A must-see highlight of this year’s Human Rights Watch Film Festival in London, Black Code sees Canadian documentary maker Nicholas de Pencier reveal exiled Tibetan monks attempting to circumvent China’s surveillance apparatus, Syrian citizens tortured for Facebook posts, Brazilian activists who use social media to livestream police abuses, and Pakistani opponents of online violence campaigns against women.
Shadowing The Citizen Lab – a team founded in 2001 that travels the world to expose global digital espionage – de Pencier paints an urgent, balanced and affecting picture: surveillance on the one side, digital activism on the other. As the battle for control of cyberspace is waged, our ideas of citizenship, privacy, and democracy are challenged to the core.
Inspired by the memoir ‘Black Code: Inside the Battle for Cyberspace’ by The Citizen Lab’s director Ronald J Deibert, de Pencier broached a documentary subject altogether new to him. He served as producer on 2006’s Manufactured Landscapes and 2013’s Watermark, both of which were directed by his partner Jennifer Baichwal. These visually arresting films focus on the gradual and the alarming effects of climate change and human industry on land- and waterscapes. Black Code, on the other hand, has a topical urgency and investigative verve that prioritises its subject over its visuals – and for good reason. What it covers is nothing short of critical to the future of power, information, crime and democracy.
It’s been dubbed a “post-Snowden film”, and although Snowden himself appears throughout via FaceTime calls, crucially it looks past the impact of the individual. The Citizen Lab are “internet sleuths” who follow malware all around the global networks. They have teams of “cyber stewards” from various countries, with a special focus on regions where a mere Facebook post, tweet, or a web article can be enough grounds for torture, arrest, intimidation and blackmail.
De Pencier follow’s The Citizen Lab’s work in Pakistan, Jordan, Syria, Brazil and beyond. Through first-hand interviews and hidden camera footage, Black Code introduces many unheard voices – including some who have since been forcibly silenced in their pursuit of transparency and freedom of information – and follows The Citizen Lab as they reveal both the criminal forces that are increasingly insinuating themselves into cyberspace, the governments violating their citizens’ privacy in the name of “national security”, and the risky work of ordinary civilians who are using the internet to fight back.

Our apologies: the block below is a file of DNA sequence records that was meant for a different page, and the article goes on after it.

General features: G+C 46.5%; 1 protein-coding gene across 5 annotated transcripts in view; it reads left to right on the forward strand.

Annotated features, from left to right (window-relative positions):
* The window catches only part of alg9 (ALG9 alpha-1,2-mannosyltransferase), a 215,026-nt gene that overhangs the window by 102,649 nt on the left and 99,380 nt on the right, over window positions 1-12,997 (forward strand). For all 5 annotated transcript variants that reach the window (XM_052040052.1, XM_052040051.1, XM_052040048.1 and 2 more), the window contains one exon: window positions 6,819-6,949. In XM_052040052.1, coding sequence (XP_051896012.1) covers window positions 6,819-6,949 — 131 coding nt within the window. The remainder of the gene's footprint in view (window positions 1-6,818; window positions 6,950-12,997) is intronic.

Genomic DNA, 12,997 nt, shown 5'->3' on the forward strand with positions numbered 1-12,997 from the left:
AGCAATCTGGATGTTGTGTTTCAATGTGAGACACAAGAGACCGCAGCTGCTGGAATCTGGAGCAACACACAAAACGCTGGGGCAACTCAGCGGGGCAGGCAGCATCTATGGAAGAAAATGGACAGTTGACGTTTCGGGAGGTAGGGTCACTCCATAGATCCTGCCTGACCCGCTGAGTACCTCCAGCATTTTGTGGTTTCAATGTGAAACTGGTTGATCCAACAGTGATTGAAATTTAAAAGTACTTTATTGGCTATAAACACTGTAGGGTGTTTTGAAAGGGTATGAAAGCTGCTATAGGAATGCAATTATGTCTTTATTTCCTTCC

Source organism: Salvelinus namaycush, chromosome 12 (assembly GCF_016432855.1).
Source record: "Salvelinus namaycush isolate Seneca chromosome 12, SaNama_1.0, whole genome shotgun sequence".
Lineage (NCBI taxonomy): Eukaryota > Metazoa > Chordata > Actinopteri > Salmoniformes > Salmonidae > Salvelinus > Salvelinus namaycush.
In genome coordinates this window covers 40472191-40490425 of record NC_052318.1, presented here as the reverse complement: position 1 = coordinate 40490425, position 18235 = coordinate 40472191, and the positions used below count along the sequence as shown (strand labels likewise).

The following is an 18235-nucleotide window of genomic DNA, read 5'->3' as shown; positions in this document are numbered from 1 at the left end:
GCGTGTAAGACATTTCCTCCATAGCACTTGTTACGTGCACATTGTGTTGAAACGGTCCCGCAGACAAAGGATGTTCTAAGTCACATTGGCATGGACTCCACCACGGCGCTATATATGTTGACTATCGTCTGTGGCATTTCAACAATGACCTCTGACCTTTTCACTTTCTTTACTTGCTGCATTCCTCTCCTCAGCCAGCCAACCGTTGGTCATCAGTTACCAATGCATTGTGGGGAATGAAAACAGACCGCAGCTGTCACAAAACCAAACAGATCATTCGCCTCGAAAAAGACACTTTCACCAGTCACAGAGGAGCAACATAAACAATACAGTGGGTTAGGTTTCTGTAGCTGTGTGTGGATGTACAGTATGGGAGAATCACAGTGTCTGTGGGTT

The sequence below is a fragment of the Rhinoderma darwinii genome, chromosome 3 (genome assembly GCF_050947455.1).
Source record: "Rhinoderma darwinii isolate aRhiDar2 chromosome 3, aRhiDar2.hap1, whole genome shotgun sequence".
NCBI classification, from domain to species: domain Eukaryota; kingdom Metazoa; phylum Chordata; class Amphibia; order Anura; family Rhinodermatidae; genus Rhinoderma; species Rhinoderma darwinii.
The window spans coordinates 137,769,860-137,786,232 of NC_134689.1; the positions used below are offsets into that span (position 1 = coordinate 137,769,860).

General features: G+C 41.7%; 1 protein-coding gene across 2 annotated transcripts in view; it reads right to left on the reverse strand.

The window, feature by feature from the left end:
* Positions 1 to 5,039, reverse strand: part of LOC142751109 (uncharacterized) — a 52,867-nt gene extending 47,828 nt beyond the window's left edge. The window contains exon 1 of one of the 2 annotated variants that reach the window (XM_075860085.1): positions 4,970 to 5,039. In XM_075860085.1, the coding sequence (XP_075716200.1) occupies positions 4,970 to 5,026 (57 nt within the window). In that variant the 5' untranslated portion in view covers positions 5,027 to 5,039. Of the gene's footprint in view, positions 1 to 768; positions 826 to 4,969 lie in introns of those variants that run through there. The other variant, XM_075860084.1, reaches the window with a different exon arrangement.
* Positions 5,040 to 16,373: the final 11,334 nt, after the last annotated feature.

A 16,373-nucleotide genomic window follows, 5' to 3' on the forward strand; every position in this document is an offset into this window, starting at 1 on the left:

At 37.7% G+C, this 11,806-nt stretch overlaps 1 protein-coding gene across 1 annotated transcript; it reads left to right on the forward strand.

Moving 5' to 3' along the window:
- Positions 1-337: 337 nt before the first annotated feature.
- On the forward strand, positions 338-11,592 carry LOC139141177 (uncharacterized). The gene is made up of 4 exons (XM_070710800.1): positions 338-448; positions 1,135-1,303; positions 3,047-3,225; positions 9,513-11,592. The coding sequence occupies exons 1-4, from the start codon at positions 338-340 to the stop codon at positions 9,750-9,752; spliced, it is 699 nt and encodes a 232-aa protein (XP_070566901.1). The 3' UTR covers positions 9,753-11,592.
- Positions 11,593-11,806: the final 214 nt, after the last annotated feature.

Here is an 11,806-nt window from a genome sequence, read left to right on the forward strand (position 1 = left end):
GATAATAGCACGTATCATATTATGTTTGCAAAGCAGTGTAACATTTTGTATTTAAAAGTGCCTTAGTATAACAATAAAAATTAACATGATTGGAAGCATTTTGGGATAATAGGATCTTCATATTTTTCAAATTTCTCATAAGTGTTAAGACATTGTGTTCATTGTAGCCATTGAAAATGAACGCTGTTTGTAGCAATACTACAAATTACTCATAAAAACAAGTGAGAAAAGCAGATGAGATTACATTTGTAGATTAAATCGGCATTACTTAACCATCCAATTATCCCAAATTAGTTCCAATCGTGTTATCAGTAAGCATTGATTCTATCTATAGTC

Perhaps the most intriguing story is that of Sabeen Mahmud, a Pakistani female activist killed because of her social media presence. An advocate of open internet, she publicly voiced her criticisms of Pakistan’s on-again, off-again censoring of Twitter, Wikipedia, and YouTube, among others. Yet it was Sabeen herself that was most under threat: hate speech from conservative male observers built to a frenzy, with death and rape threats a regular occurrence. She was shot by armed gunmen in April 2015 on her way back from hosting a seminar. Hers is a harrowing example of the personal cost of internet activism which seeks to destabilise authoritarian and patriarchal systems.
“In the West, these topics can seem more theoretical,” de Pencier has said. This is precisely why he included stories like Sabeen’s – to “connect the dots” between the seemingly small human rights violations happening today and the real-world consequences they may have tomorrow.
Yet Black Code has plenty of stories of resilience and ongoing success, too. When Syrian opposition politician Noura Al-Ameer received emails purporting to reveal “Assad Crimes”, she savvily forwarded them to The Citizen Lab. This led to the Lab’s researchers discovering an elaborate cyber-espionage campaign operating out of Iran. They subsequently uncovered several malicious campaigns run by the same hackers, Group5. These findings showed how civil society groups are persistently targeted by digital malware campaigns, and that their reliance on shared social media and digital mobilisation tools can be a source of serious vulnerability. State-funded belligerent groups are growing adept at borrowing the language and style of the political opposition or of civilian democracy activists.
In promoting the internet as a powerful agent of resistance, Black Code preaches constant vigilance among everyday users. It is a new kind of battleground, a great levelling arena where real-world power imbalances between powerful states and oppressed civilians can be redressed. But the internet can also, by its very nature, facilitate the surveillance and manipulation of civil society. For this reason, Black Code is not to be missed. It is a timely work that shows why the fraught relationship between democracy and the internet is the most important conflict of our troubled modern times.
The Human Rights Watch Film Festival runs 6-17 March in various venues across London. For more info visit ff.hrw.org/london
Published 2 Mar 2017
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